Oktoberfest will definitely not have any noticeable effect on hotel availability in Vienna, and probaby none in Salzburg either. Booking hotels in advance has the advantage of saving you time and hassle during the actual vacation, and reducing the likelihood of making a bad choice. But it's not strictly necessary. An intermediate option might be to book in advance but ask whether you can change the length of your stay free of charge; this should be possible with most hotels up to one day before the actual date.


I went to Vienna and Salzburg a year and a half ago (and it was great). I recommend staying in Vienna longer than in Salzburg, because there is much more to see. Get a good travel guide/book and follow Sergio's excellent summary. I agree with Karlson that Sergio's schedule is very tight: if you want to be able to relax and stay a little longer at certain places, cut out 1/3 to 1/2.

If you're going from Vienna to Salzburg, I recommend visiting the Abbey of Melk (no, not Downton, though it look a bit like Downton, actually). It is on the route: you will only lose about 45 to 60 minutes if you go via Melk. The Abbey is a 15-minute walk from the train station, and it is one of the most glorious monasteries of Europe. Of course the high-baroque architecture borders on kitsch, but it is still well worth it. The gardens are a great place drink coffee. A picture from afar:

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What made the biggest impression on me in Vienna was the imperial crown of the Habsburgs (in the Hofburg museum), dating from ca. 950, I believe. The grand, harmonious, 18th/19th-century palatial architecture all around is perhaps the most distinguishing feature of the city: it's almost as harmonious as St. Petersburg—but then you get some great mediaeval architecture in return.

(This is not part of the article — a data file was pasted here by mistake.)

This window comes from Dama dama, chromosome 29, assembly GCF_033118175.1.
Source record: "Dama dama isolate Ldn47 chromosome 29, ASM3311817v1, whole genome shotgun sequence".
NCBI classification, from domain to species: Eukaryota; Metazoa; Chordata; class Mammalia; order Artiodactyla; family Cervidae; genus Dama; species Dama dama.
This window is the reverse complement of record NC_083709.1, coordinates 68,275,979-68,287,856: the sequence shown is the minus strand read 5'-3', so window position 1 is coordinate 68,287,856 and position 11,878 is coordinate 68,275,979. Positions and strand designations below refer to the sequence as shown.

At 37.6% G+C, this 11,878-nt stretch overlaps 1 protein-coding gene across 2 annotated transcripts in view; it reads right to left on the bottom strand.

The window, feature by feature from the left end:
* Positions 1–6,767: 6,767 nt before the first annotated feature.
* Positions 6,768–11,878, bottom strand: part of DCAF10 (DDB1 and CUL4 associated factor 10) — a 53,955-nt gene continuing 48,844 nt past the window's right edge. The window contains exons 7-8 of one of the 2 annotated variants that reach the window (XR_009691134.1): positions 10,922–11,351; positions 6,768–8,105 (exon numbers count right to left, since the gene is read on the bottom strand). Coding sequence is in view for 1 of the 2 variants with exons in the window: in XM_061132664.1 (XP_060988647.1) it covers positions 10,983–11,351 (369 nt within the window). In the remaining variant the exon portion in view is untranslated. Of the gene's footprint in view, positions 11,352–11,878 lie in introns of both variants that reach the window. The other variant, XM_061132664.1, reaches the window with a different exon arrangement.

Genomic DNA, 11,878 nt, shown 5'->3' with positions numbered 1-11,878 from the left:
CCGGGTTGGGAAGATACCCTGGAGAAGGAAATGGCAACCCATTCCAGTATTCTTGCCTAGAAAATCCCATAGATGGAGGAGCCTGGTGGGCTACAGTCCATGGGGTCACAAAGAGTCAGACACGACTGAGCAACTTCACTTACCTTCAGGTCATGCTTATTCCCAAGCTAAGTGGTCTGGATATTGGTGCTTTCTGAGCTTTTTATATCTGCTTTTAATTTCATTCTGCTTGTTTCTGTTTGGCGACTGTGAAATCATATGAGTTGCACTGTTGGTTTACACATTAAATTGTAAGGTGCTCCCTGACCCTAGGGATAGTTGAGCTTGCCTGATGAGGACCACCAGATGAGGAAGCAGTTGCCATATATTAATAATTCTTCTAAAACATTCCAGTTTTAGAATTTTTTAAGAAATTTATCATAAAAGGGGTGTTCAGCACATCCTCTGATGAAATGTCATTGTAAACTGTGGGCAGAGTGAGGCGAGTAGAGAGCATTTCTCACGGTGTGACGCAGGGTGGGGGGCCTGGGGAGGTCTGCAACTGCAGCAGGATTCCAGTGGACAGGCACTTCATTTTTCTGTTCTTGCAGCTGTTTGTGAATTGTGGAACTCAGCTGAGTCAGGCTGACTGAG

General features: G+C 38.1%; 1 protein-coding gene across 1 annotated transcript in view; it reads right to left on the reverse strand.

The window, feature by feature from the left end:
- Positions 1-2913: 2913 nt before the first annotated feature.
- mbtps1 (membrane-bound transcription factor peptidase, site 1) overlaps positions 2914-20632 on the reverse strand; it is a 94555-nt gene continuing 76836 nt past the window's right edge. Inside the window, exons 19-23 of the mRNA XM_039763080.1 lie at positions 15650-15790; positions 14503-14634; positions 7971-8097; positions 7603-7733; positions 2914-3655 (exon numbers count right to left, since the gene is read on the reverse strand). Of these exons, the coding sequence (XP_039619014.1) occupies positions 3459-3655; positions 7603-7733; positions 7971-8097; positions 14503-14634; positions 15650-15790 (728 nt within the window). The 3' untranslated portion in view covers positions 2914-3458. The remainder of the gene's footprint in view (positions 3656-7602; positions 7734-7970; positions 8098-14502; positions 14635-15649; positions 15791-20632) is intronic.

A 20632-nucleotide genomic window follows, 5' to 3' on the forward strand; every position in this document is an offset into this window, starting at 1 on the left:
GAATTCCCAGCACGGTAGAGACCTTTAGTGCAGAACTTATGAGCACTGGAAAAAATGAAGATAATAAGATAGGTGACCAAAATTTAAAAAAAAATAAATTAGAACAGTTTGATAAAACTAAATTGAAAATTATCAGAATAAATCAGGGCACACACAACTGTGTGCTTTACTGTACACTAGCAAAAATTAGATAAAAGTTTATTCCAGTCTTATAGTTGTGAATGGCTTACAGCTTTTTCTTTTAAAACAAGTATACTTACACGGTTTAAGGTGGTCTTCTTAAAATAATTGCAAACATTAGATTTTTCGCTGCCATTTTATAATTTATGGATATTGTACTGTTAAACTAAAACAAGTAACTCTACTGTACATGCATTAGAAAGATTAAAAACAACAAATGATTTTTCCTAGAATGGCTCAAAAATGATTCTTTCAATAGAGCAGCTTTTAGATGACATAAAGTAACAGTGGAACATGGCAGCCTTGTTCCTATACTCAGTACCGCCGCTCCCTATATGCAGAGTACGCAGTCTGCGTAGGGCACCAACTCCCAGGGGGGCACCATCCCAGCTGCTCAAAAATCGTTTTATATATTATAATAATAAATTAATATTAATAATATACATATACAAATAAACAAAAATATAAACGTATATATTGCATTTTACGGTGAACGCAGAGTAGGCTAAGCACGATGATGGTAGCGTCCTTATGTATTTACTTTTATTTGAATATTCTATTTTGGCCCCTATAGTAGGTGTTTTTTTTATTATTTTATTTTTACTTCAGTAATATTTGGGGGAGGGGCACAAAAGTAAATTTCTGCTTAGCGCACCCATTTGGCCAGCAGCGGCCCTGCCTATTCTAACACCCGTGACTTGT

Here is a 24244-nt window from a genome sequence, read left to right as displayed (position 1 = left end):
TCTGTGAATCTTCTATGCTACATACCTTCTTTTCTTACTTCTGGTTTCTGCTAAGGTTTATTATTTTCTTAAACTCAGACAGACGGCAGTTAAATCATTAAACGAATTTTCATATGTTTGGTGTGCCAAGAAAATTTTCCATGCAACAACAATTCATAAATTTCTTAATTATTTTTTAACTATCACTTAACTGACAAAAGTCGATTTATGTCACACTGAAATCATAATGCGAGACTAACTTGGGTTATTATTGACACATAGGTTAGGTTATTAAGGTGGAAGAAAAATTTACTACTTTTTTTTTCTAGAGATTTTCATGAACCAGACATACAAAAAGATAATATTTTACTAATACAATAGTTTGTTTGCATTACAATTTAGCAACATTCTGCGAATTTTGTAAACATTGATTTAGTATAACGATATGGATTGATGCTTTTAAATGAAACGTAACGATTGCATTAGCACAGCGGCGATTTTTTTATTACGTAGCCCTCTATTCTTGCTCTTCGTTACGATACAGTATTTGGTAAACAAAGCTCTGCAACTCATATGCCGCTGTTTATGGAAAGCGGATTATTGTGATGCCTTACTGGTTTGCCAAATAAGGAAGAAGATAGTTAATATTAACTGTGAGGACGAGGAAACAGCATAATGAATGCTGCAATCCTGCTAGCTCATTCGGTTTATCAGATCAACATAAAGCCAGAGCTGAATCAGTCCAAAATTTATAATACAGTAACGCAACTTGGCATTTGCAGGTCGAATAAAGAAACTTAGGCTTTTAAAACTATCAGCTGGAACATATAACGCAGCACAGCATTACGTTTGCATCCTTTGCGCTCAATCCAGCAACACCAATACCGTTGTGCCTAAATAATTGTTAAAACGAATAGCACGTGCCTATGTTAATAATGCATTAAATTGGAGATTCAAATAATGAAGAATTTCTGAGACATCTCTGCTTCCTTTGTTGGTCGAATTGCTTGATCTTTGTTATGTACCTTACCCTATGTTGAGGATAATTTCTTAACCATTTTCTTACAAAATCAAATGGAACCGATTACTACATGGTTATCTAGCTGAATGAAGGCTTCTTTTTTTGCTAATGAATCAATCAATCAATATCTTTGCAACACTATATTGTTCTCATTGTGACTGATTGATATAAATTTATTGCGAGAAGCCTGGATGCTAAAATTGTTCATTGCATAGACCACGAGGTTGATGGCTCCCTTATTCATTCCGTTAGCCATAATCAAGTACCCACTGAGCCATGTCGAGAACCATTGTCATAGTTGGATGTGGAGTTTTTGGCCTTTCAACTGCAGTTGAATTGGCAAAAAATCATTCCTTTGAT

The food was good. We mostly ate in random medium-priced restaurants with international/French cuisine: all very good, no worse than Paris. We also tried a small, laid-back, cheap, traditional Austrian restaurant, but the boar there was horrible. Oh, you must eat a Sachertorte at the Sacher Hotel near the Opera: best chocolate cake in the world.

I prefer travel guides that show you how interesting each spot is compared to others: the Guide Vert by Michelin gives 0–3 stars to everything mentioned in the book, which is extremely helpful to get a quick impression of what there is to see. Of course you will like certain low-starred items too, depending on personal preference. Their starred maps are also great. An random example:

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The Guide Vert of Austria has special starred maps of the centres of Vienna and Salzburg, of course.


In Vienna, I would definitely consider

  • Naschmarkt
  • Wiener Prater
  • Museumsquartier

The train connection between Vienna and Salzburg is very good (as mentioned by Karlson, Travel time should be about 3 hours) but Hallstatt is a bit remote. Hallstatt is the one thing I would consider skipping if your schedule feels too tight.

Westbahn will be half the price from Vienna to Salzburg then Austrian national railways ÖBB.